Q: I want to go back to school, how do I get started?
A: We are here to help. The Admissions Office staff will help determine what courses or programs are right for you and then walk you through the process. The best thing to do is to take the first step and call the office for a personal appointment with one of our counselors. Call 800-872-1787 or locally 814-362-7555. You can also e-mail us at firstname.lastname@example.org. Or, you can send an instant message to one of our admissions counselors.
Q: Do I need to have taken the SAT to get in?
A: We recognize that everyone did not plan to go to college while in high school and may not have taken the SAT. As an adult, you have "life experience" that traditionally aged students do not have. SATs are not required of adult students, but a high school diploma and/or GED is. Let our experienced counselors decide if you are ready for college. You may be pleasantly surprised.
Q: Can someone help me figure out what classes or programs are right for me?
A: Definitely. In fact there are a couple ways we can help. The Admissions Office can help with most of your questions. But, if it is an issue of figuring out the right career path, we can connect you with the professionals in our Career Services office. There are a number of ways in which they can help determine a good match for your interests and career path.
Q: What is TAA/WIA Funding?
A: TAA stands for Trade Adjustment Assistance. WIA is the Workforce Investment Act. TAA is a federally funded employment program that assists workers whose jobs have been affected by foreign imports. WIA provides federal job training funds for adults and dislocated workers. Pitt-Bradford offers several two-year degree programs that are approved for TAA and WIA funding.
Q: If I need help with a class, what do I do?
A: There is an office specifically designed to support our students . . . the Academic Coaching & Tutoring Center. The ASC provides free peer tutoring in many subjects and can be the extra support you need to make it through a class or even turn good grades into great ones.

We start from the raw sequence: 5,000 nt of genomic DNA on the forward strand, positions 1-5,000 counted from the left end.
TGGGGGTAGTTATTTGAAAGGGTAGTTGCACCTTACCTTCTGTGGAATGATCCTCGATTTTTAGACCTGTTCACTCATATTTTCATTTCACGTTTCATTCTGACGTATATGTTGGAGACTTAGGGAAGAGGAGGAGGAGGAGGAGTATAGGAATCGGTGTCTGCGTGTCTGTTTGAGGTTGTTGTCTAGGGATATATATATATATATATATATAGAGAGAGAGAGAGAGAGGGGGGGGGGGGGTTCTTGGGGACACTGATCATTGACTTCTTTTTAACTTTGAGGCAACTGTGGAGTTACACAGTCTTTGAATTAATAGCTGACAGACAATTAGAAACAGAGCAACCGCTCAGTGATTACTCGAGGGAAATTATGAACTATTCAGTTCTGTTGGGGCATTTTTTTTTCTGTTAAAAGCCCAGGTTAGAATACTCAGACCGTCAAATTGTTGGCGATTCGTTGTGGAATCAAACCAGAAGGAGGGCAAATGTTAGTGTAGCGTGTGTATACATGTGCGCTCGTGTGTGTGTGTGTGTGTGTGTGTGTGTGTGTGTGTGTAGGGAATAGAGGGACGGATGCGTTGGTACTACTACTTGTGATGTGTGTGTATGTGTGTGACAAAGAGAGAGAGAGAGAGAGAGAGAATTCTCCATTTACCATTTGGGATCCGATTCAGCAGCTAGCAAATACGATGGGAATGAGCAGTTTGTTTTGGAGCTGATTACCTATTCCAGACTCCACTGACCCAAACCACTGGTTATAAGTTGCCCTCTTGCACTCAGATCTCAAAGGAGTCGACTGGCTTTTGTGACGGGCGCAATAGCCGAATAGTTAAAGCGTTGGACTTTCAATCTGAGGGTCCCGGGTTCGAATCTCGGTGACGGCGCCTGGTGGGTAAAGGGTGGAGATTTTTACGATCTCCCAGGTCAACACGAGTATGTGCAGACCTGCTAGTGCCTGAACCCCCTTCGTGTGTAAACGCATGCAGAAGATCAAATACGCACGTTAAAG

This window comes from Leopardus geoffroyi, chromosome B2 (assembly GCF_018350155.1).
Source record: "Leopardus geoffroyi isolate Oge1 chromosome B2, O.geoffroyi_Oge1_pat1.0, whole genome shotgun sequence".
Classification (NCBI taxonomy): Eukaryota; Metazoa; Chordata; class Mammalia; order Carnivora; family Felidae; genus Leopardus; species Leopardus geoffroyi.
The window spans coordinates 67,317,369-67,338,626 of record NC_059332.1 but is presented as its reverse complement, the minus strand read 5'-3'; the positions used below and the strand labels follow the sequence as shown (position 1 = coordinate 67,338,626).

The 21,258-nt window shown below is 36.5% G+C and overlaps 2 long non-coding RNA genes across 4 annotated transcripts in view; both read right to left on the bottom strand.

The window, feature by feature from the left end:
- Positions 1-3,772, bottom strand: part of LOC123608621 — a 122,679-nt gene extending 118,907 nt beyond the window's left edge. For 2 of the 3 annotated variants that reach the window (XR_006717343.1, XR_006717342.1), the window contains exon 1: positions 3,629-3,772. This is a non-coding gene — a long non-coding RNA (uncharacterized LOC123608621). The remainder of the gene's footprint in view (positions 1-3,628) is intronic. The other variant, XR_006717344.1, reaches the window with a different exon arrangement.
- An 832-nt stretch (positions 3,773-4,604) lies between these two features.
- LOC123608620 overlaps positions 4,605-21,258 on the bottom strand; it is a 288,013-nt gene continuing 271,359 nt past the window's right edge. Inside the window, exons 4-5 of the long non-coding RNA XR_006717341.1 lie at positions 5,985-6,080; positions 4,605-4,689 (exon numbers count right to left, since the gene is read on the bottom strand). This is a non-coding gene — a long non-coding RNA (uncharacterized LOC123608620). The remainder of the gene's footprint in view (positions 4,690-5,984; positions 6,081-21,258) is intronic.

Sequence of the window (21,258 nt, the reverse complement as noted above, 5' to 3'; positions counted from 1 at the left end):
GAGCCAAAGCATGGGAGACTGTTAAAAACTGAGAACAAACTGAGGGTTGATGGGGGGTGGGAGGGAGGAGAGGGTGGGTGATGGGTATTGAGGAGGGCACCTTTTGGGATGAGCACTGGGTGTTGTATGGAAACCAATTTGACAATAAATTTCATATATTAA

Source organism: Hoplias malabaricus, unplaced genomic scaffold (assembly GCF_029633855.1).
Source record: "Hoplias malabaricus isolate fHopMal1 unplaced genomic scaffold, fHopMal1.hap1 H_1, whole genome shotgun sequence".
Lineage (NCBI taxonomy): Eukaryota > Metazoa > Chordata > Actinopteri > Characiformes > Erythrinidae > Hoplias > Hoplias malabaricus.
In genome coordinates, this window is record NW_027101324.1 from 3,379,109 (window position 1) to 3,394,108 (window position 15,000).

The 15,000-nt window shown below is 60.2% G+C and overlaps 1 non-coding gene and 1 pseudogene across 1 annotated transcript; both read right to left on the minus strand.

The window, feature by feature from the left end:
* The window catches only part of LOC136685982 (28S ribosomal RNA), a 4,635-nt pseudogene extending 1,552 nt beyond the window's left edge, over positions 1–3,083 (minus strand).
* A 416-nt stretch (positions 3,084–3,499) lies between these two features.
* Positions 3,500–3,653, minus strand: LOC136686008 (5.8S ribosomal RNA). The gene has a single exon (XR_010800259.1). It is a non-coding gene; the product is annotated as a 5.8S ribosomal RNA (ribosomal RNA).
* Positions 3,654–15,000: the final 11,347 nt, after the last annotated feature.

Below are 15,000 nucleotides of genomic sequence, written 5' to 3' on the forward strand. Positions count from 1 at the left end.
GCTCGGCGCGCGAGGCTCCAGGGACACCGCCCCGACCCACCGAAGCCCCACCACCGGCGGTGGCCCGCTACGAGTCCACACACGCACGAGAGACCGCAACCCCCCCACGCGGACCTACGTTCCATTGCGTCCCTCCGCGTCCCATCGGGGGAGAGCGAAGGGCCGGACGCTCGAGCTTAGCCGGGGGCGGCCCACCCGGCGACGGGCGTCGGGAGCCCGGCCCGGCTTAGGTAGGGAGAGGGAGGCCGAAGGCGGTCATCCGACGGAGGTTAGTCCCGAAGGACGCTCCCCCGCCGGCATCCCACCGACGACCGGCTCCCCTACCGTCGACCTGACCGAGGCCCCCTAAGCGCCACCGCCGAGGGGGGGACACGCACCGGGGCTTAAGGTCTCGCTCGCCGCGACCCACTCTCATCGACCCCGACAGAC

Q: How do I pay for college?
A: Our Financial Aid Office is the place to start. Our friendly staff will take the time to discuss your needs and help you understand the "bottom line." There are literally millions of dollars available to students. The most important thing you can do is make an appointment with one of our financial aid counselors. They will help you with the necessary forms and review the different types of grants, scholarships and loans available.
Q: What are independent learning / external studies courses?
A: These classes are offered through the University of Pittsburgh's campus in Pittsburgh, which you take at home and on your own time. Testing takes place locally, and generally you are not required to attend any classes or workshops at the Pittsburgh campus. It's a great way to supplement your schedule of classes, cut down on commuting, or to just get ahead in your studies. These courses are registered and billed the same as traditional courses.
Q: Can I just take a class or two to help me with my job?
A: Yes. There are a number of courses that are great for improving office related skills . . . especially our computer software courses that cover Microsoft Office software. Contact the Office of Outreach Services, and the staff there can discuss the best route in which to enroll you as a student.
Q: What if the question that I have is not on this list?
A: Contact our office at (814) 362-7555 or (800) 872-1787 or submit your question via e-mail to email@example.com. Or, you can send us an instant message.